Santa Fe Opera Presents a Passionate Fidelio

Santa Fe Opera presented Beethoven’s Fidelio for the first time in 2014. Since the sides of the opera house are open, the audience watched the sun redden the low hanging clouds and set below the Sangre de Cristo mountains while Chief Conductor Harry Bicket led the Santa Fe Opera Orchestra in the rousing overture. At the same time, Alex Penda as the title character readied herself for the ordeal to come as she endeavored to rescue her unjustly imprisoned husband.

Rameau Grand Motets, BBC Proms

Best of the season so far! William Christie and Les Arts Florissants performed Rameau Grand Motets at late night Prom 17.

Adriana Lecouvreur, Opera Holland Park

Twelve years after Opera Holland Park's first production of Francesco Cilea’s Adriana Lecouvreur, the opera made a welcome return.

Back to the Beginnings: Monteverdi’s Il ritorno d’Ulisse in patria at Iford Opera.

The Italianate cloister setting at Iford chimes neatly with Monteverdi’s penultimate opera The Return of Ulysses, as the setting cannot but bring to mind those early days of the musical genre.

Schoenberg : Moses und Aron, Welsh National Opera, London

Once again, we find ourselves thanking an unrepresentable being for Welsh National Opera’s commitment to its mission.

Count Ory, Dead Man Walking
and La traviata in Des Moines

If you don’t have the means to get to the Rossini festival in Pesaro, you would do just as well to come to Indianola, Iowa, where Des Moines Metro Opera festival has devised a heady production of Le Comte Ory that is as long on belly laughs as it is on musical fireworks.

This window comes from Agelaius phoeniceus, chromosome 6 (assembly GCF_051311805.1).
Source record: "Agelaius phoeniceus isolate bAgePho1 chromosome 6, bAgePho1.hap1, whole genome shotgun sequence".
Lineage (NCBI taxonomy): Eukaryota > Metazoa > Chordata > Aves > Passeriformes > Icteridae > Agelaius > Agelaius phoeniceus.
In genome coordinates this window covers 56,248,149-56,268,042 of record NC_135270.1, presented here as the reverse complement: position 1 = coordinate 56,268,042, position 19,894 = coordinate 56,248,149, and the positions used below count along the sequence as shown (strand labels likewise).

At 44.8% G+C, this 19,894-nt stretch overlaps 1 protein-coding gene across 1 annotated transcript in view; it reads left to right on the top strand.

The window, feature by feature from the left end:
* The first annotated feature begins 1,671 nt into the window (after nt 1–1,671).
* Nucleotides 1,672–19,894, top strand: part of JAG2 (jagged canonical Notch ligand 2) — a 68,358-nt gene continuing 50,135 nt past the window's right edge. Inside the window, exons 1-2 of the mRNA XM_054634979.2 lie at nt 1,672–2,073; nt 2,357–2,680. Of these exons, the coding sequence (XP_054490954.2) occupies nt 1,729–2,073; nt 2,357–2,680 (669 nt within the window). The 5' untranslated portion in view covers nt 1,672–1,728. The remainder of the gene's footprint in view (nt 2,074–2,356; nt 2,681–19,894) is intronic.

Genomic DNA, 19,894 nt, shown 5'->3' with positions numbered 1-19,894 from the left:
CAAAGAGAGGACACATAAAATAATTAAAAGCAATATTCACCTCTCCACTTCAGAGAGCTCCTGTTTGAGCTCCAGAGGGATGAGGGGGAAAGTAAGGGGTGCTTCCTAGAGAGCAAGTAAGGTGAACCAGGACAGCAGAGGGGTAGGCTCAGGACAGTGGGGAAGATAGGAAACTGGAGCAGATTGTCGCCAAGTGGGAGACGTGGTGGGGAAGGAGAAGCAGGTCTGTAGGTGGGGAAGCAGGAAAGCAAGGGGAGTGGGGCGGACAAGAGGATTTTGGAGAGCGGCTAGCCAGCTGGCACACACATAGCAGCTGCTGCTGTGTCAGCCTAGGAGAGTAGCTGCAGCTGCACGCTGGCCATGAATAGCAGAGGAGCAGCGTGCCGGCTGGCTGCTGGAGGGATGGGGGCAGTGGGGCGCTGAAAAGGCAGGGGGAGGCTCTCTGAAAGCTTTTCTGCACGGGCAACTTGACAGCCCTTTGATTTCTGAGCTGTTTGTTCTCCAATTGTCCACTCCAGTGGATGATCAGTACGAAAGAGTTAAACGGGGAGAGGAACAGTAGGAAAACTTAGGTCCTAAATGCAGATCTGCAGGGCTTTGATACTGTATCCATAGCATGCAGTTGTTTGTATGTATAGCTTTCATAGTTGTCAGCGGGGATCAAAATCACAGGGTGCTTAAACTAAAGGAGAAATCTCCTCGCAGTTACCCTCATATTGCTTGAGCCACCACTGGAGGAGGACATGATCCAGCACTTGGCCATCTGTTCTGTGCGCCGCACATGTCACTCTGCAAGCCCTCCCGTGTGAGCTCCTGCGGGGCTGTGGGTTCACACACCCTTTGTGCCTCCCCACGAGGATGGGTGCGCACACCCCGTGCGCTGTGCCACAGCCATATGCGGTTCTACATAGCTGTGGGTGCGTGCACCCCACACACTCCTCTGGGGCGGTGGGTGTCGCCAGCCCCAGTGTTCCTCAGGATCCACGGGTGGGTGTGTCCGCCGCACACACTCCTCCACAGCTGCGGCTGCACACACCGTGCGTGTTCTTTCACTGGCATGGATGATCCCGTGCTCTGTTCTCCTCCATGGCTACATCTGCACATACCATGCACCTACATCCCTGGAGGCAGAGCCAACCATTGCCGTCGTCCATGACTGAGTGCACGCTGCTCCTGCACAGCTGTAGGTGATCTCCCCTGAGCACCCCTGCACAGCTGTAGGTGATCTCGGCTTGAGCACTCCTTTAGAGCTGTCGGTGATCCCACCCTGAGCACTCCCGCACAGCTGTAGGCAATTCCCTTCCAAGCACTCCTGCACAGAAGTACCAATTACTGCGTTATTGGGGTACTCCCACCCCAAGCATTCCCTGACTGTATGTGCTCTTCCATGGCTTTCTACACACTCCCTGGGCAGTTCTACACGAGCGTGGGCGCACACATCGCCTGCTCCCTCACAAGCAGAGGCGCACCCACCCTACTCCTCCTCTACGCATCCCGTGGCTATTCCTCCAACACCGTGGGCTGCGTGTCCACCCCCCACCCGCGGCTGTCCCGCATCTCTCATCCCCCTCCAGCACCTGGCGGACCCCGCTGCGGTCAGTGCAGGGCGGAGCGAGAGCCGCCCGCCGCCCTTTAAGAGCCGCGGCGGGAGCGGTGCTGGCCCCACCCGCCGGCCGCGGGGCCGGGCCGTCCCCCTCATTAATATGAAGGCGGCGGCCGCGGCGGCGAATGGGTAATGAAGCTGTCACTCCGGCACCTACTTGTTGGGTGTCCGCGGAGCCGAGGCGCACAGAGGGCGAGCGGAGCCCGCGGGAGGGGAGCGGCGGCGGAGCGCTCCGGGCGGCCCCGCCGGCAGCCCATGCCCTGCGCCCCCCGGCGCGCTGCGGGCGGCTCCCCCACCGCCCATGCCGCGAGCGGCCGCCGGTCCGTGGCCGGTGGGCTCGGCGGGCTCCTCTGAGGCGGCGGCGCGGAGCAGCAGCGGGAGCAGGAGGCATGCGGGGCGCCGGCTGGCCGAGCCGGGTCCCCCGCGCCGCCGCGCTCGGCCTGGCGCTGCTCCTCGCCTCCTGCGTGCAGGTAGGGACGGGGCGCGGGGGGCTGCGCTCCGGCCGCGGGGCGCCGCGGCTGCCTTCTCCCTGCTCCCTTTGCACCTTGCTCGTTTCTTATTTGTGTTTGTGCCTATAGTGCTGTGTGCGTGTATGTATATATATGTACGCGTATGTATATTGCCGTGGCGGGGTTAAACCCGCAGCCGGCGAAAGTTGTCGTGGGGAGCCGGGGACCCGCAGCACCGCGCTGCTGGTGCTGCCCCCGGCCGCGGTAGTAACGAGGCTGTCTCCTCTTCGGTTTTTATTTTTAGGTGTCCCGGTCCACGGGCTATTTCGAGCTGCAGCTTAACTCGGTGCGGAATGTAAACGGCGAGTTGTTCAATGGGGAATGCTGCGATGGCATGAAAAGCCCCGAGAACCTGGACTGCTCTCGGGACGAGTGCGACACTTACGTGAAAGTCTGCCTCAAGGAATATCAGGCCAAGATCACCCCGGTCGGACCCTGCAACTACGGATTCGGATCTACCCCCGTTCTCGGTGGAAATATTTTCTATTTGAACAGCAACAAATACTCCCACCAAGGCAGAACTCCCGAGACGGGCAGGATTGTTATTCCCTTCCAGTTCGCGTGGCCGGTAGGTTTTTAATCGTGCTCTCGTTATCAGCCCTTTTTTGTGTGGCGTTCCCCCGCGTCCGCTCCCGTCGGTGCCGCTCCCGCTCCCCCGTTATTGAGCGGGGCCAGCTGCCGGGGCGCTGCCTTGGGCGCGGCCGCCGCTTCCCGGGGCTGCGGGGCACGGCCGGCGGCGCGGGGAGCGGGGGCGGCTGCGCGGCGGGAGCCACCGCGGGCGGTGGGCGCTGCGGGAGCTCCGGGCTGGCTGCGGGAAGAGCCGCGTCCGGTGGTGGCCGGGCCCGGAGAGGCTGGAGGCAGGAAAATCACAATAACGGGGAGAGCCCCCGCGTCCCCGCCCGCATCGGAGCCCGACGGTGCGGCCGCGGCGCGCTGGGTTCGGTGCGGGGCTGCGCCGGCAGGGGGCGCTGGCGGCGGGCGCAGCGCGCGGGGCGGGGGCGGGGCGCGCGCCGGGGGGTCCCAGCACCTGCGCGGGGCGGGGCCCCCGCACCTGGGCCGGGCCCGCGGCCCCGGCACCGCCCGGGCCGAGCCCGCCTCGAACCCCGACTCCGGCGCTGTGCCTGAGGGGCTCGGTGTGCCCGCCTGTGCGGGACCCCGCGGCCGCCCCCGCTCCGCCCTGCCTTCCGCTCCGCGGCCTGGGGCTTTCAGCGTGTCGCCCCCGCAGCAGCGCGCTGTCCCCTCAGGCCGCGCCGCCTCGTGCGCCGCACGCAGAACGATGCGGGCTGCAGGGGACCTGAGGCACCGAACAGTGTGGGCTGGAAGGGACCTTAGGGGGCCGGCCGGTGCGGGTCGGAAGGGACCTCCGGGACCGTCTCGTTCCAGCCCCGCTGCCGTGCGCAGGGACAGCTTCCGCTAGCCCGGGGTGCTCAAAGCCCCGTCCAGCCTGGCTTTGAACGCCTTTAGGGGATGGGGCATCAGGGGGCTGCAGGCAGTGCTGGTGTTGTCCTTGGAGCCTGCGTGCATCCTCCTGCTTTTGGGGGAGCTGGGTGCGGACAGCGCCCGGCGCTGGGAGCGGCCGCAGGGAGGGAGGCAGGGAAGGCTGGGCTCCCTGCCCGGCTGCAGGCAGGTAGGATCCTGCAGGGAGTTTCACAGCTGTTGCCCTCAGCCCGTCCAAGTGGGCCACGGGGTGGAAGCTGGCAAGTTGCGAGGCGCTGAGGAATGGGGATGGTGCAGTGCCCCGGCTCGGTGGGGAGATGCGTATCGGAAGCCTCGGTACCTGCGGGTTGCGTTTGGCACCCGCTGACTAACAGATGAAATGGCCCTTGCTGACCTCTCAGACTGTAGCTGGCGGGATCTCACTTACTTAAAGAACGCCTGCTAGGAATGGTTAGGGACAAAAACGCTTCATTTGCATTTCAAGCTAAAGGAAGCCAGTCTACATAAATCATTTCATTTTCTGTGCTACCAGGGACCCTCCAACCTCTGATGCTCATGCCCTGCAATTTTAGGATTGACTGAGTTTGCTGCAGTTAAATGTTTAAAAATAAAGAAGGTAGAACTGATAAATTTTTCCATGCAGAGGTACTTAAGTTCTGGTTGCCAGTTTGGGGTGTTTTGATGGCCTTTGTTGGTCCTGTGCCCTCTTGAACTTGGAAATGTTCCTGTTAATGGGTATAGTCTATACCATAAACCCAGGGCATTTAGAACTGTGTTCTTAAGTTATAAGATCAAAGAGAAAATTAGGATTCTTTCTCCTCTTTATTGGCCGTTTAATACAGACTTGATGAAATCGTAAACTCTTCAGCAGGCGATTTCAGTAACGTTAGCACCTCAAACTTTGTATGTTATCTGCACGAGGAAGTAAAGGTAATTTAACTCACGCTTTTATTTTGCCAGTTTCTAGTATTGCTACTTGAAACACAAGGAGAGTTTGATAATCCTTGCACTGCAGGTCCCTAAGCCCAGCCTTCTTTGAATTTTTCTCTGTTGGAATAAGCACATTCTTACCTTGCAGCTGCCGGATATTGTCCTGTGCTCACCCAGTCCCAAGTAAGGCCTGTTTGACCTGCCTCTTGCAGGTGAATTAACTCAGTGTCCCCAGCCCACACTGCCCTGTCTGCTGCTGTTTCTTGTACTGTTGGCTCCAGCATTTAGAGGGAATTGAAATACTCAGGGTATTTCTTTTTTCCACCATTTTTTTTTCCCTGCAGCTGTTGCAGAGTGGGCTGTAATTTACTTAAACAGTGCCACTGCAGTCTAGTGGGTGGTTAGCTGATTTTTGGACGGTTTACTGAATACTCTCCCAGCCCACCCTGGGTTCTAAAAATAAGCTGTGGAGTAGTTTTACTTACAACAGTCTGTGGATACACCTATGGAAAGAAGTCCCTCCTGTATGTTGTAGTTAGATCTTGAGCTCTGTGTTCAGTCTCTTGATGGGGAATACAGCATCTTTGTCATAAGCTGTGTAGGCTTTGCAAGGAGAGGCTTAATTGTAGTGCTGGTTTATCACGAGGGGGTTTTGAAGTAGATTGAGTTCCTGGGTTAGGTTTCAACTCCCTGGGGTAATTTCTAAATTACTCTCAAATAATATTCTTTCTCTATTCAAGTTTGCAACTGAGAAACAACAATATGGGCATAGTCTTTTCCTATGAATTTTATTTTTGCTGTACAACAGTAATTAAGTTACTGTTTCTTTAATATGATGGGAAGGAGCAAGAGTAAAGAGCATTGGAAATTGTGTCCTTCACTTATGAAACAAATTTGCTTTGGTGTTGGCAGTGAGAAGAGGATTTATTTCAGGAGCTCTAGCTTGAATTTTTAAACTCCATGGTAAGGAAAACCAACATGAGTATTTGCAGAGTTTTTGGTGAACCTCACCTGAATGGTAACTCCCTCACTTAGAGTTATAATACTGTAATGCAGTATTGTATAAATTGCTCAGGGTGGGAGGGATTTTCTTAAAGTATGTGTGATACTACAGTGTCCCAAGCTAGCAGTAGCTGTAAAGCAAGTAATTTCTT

Janáček’s Glagolitic Mass, BBC Proms

Composed during just a few weeks of the summer of 1926, Janáček’s Slavonic-text Glagolitic Mass was first performed in Brno in December 1927.

Donizetti and Mozart, Jette Parker Young Artists Royal Opera House, London

With the conclusion of the ROH 2013-14 season on Saturday evening - John Copley’s 40-year old production of La Bohème bringing down the summer curtain - the sun pouring through the gleaming windows of the Floral Hall was a welcome invitation to enjoy a final treat. The Jette Parker Young Artists Summer Showcase offered singers whom we have admired in minor and supporting roles during the past year the opportunity to step into the spotlight.

Glyndebourne's Strauss Der Rosenkavalier, BBC Proms

Many words have already been spent - not all of them on musical matters - on Richard Jones’s Glyndebourne production of Der Rosenkavalier, which last night was transported to the Royal Albert Hall. This was the first time at the Proms that Richard Strauss’s most popular opera had been heard in its entirety and, despite losing two of its principals in transit from Sussex to SW1, this semi-staged performance offered little to fault and much to admire.

Il turco in Italia at the Aix Festival

Twenty years ago stage director Christopher Alden introduced Rossini’s then forgotten comedy to Southern California audiences in a production that is still remembered. In Aix Alden has revisited this complex work that many critics now consider Rossini’s greatest comedy.

OPERA TODAY ARCHIVES »

Performances

Wilfred Owen
13 Oct 2013

Benjamin Britten: War Requiem

Britten’s War Requiem is one of the defining artistic works of the twentieth century. Consummate artwork, religious ritual and prayer, ceremonial commemoration, ideological political statement, public expression of mourning, and private avowal of faith,

Benjamin Britten: War Requiem

A review by Claire Seymour

Above: Wilfred Owen

 

it demands performances which make a memorable, indelible mark on our consciousness and conscience. This haunting, arresting performance at the Royal Festival Hall by the London Philharmonic Orchestra and Chorus, conducted by Vladimir Jurowski, will surely be treasured and esteemed, ineradicably etched in the minds and hearts of all present.